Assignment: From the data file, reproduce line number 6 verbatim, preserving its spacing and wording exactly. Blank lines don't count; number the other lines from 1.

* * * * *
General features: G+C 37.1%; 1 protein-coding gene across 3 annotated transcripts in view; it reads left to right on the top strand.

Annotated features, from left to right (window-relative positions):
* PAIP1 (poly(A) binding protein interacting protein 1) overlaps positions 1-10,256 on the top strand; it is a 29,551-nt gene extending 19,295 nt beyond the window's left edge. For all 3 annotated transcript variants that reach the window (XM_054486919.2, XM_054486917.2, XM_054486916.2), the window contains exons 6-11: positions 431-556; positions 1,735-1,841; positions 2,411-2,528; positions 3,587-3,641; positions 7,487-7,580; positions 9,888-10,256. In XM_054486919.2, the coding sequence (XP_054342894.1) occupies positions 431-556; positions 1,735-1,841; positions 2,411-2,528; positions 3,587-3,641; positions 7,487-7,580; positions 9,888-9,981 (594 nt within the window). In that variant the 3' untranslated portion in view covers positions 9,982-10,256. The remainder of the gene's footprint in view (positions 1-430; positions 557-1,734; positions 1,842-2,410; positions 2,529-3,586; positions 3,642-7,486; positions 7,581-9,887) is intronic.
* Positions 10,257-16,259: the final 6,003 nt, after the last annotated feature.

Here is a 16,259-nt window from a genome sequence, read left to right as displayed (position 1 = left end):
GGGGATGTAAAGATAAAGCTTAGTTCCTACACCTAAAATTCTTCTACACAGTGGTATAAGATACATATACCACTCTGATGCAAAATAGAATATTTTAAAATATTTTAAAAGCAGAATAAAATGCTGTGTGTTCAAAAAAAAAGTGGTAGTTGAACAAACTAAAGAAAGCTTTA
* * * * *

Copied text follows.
GGGGATGTAAAGATAAAGCTTAGTTCCTACACCTAAAATTCTTCTACACAGTGGTATAAGATACATATACCACTCTGATGCAAAATAGAATATTTTAAAATATTTTAAAAGCAGAATAAAATGCTGTGTGTTCAAAAAAAAAGTGGTAGTTGAACAAACTAAAGAAAGCTTTA